Source: memoreks / CC BY-NC-ND 2.0
It is known that obesity is a health risk factor for humans. Heart disease, diabetes, high blood pressure, and joint problems are much more likely in obese people. The same goes for dogs that carry too much fat. In fact, there is consensus among veterinarians that obesity in dogs increases the risk of developing a long list of diseases, including:
- Heart disease
- Osteoarthritis and faster degeneration of the affected joints
- Lots of cancers
- Liver disease or impairment
- Lower immune system function Lower
- Heat intolerance
- Breathing problems (difficulty breathing)
- Decreased stamina
A 2018 study published in the Journal of Veterinary Internal Medicine found that obesity was associated with shorter lifespan in the 12 dog breeds studied. The estimated reduction in life expectancy for the overweight group in this data set was up to two and a half years. That is definitely a sobering statistic.
It is obvious that certain aspects of a dog’s lifestyle affect its weight. Sedentary lifestyle, too much or too much food are clear factors that can make a dog obese. However, the effects of genetics should not be overlooked. Obviously, the average Yorkshire Terrier has been genetically wired to grow to an adult weight of around 3 kg, while the genetic makeup of an English mastiff means it weighs around 200 pounds (91 kg).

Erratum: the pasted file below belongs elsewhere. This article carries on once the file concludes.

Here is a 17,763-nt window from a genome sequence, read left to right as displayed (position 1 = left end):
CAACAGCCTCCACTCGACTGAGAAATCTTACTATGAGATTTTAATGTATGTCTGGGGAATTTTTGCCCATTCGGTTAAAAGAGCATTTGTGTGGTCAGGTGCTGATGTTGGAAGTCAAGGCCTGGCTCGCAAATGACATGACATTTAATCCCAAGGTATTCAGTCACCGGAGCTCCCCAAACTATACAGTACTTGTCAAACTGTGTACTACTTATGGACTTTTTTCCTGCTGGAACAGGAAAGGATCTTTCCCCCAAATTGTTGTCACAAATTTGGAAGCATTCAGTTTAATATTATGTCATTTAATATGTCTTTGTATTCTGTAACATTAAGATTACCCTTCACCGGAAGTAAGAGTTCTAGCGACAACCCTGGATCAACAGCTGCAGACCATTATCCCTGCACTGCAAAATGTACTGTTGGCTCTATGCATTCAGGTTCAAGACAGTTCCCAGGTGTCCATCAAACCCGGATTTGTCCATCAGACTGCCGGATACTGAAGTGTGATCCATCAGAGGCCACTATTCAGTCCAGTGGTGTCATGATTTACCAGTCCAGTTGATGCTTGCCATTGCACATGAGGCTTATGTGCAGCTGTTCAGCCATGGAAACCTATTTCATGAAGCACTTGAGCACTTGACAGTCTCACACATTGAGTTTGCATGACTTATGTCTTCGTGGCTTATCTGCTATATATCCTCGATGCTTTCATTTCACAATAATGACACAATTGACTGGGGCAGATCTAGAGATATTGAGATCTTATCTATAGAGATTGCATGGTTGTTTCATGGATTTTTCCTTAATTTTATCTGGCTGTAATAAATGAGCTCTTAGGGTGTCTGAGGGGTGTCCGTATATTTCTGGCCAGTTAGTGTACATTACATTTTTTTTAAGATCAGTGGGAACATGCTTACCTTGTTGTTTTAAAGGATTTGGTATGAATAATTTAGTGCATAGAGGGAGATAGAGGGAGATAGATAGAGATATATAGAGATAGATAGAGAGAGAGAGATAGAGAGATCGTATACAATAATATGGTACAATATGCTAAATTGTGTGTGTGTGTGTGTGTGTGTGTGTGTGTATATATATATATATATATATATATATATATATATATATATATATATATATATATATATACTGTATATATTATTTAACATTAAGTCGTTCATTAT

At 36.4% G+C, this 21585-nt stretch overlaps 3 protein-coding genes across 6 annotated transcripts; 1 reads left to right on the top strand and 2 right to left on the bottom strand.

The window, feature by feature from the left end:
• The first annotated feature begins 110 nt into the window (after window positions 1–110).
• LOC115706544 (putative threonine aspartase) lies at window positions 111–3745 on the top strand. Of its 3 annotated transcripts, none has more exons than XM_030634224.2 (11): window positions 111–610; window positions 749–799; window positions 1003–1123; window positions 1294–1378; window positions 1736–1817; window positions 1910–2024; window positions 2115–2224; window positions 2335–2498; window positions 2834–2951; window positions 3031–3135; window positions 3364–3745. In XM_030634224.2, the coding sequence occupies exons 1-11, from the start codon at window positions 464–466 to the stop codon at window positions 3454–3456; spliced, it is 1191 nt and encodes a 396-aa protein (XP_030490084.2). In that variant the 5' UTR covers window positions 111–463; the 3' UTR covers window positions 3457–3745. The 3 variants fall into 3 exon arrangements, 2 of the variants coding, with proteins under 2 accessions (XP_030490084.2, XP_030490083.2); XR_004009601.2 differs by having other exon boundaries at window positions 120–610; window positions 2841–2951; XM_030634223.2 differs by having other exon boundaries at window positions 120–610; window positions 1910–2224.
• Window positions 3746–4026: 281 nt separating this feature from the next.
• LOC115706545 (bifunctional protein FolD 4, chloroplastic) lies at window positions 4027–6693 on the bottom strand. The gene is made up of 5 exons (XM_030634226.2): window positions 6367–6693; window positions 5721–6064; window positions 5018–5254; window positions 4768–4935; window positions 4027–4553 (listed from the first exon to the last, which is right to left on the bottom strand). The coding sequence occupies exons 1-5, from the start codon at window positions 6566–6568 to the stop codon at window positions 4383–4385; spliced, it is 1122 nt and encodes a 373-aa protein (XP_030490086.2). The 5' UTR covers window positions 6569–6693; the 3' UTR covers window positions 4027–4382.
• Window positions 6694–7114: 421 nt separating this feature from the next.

If a dog’s normal mass is genetically determined, it is reasonable to assume that dogs of different genetic origins have different risks of becoming obese. Such was the reasoning of Camilla Pegram of the Royal Veterinary College, Hawkshead Campus, in the UK, and her research team, who decided to investigate the matter.
Their recent report on the prevalence of obesity in dogs in the UK was a major study as the study population included all available dogs in primary care in clinics participating in the Veterinary Companion Animal Surveillance System (VetCompass). VetCompass electronically collects and gathers data from over 30% of UK veterinary practices. This has grown to be one of the largest veterinary records in the world. A random sample of 22,333 dogs was used in this particular study.
For the purposes of this study, a dog was considered obese if it weighed 15% or more than the breed average. Using this criterion, the prevalence of obese dogs in this study was 7.1%.
Middle-aged dogs (aged 6 to 9 years) were most likely to be overweight compared to dogs under 3 years of age.
Being neutered or neutered roughly doubled the likelihood that a dog was overweight.
As expected, breed played a significant role in the risk of becoming overweight. This current study evaluates 18 breeds based on the relative prevalence of obese dogs in each. To round the data to the nearest percentage point, here is the list of dogs that are commonly affected by obesity.
Source: SC Psychological Enterprises Ltd.
The fact that the dog breed predicts a dog’s likelihood of obesity confirms the fact that obesity in dogs has a genetic component. This information should also provide guidance to dog owners because if your pet is one of those breeds at risk of obesity, you now know that it is advisable to carefully monitor their food intake and exercise accordingly.
Copyright SC Psychological Enterprises Ltd. May not be reprinted or published without permission.